How To Catch Bass After a Cold Front

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Photo © Ken Schultz

I discussed some of the reactions of fish to cold fronts, and some of the problems that cold fronts cause for anglers, in another article. That was the bad news. The period after a cold front often brings bluebird days, and with that wind, and here's an article about dealing with windy days. Here's another one about how weather affects fish in general.

There is some good news, though. Some tactics, lures, and techniques will help you improve your odds of catching bass during and right after a cold front.

Remember that bass and other fish react to the bright sky and high pressure by going deep or getting really close to cover. They also tend to become inactive. Responding to those changes and behaviors will improve your odds.

To catch them at this time, try three tactics. Go deeper, go slower, and fish in the cover, not just close to it.

Go Deep

Vertically jigging with spoons is a good way to entice not-so-active deep-water fish. You can get right over them and put the spoon right in their face repeatedly, often observing the lure and the fish simultaneously on your sonar. If you can find a deep brush pile, jig right in or over it. It may take a while, but this is a good way to get a bite. Also try using a worm, but downsize to a smaller version of what you might otherwise use. Fish a finesse worm slowly in deep water, dragging it along until you hit a rock, stump or brush. Then slow it down and work it around the cover.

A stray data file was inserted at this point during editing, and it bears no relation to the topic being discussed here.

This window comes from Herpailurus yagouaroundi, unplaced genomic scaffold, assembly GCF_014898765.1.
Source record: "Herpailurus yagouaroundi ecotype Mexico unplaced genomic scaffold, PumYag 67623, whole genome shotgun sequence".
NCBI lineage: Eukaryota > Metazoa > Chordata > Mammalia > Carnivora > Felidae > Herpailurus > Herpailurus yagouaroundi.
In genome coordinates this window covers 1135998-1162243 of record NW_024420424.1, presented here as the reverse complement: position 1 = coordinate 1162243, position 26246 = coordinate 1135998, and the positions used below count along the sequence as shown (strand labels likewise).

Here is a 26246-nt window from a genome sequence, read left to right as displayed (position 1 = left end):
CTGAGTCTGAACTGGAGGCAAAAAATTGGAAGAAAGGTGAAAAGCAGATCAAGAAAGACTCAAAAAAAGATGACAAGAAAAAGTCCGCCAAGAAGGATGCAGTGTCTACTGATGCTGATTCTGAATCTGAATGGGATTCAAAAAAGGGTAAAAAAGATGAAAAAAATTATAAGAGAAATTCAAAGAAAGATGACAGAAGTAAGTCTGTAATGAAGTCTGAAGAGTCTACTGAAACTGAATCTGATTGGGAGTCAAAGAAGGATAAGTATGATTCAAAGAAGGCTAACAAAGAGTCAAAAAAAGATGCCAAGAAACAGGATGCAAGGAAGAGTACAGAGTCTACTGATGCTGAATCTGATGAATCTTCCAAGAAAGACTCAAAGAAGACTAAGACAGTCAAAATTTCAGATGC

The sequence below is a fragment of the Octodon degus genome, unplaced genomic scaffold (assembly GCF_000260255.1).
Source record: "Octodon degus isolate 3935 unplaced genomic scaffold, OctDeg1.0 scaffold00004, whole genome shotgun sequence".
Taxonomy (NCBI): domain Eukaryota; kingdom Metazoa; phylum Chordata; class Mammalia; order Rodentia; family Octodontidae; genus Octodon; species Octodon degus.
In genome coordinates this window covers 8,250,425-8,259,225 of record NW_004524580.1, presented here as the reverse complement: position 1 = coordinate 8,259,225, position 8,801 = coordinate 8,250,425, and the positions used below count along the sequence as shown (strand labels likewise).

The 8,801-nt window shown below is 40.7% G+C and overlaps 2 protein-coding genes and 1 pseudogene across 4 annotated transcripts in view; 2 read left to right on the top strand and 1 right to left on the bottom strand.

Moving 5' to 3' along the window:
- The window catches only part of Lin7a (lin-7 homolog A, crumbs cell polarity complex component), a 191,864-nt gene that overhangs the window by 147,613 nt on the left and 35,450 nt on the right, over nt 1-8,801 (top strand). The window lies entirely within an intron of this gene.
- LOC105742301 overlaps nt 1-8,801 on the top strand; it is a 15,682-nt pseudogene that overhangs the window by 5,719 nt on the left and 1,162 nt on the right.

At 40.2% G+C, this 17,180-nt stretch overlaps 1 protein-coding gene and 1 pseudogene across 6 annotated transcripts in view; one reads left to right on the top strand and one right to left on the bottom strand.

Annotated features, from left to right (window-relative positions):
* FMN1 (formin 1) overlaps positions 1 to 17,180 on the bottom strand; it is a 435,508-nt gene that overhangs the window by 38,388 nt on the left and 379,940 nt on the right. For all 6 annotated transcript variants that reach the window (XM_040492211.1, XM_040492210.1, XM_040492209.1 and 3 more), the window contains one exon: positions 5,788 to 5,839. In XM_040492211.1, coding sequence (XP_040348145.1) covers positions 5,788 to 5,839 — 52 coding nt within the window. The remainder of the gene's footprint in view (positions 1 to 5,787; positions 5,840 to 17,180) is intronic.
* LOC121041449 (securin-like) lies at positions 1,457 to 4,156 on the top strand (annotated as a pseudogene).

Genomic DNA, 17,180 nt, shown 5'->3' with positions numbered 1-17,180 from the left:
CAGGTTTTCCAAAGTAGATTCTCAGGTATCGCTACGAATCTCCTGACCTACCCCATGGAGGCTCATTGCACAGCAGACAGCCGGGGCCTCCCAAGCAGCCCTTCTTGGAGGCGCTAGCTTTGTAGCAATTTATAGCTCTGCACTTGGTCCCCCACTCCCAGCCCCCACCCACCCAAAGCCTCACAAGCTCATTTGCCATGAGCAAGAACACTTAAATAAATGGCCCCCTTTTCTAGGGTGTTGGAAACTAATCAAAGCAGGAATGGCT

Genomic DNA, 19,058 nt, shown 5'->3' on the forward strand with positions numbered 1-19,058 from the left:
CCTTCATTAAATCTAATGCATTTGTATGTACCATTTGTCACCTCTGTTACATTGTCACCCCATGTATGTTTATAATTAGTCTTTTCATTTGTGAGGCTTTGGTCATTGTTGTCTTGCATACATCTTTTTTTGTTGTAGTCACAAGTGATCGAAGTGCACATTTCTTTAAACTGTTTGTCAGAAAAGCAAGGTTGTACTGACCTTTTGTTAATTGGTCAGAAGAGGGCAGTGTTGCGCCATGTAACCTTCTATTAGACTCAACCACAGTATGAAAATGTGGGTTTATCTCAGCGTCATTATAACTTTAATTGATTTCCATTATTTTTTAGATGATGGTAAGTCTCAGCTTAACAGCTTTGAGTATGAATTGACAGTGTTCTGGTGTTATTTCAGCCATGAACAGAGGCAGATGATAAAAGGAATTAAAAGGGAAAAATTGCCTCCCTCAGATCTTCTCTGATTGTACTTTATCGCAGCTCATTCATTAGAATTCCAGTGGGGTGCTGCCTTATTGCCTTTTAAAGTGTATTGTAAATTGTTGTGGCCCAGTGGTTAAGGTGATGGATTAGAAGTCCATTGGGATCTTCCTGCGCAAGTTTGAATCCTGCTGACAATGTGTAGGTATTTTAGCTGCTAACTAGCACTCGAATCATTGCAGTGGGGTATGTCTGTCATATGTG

Go Slow

Go slower with anything you fish, and downsize. Choose a suspending crankbait in a small size and fish it very slowly. Crank it down and then work it with frequent pauses, letting it sit in place to make inactive fish hit. Try a suspending jerk bait in a similar manner, with infrequent twitches.

 Use a small spinnerbait and slow-roll it over objects, letting to drop on the near side of them. Also crawl it along the bottom.

Go To Heavy Cover

Probably the best way to catch bass after a cold front is to flip a jig into heavy cover, bounce it up and down repeatedly in the thick stuff, working it as slowly as you can. Going upriver to find flowing water may also help. Fish in moving water tend to stay more active, so flipping heavy cover in appropriate upriver areas may be the way to go.

Spotted bass seem less affected by cold fronts than largemouth bass, so if there is a population of them in the lake you're fishing, target them. Fish the kinds of places they like, and improve your odds of catching bass.

This article was edited and revised by our Freshwater Fishing expert, Ken Schultz.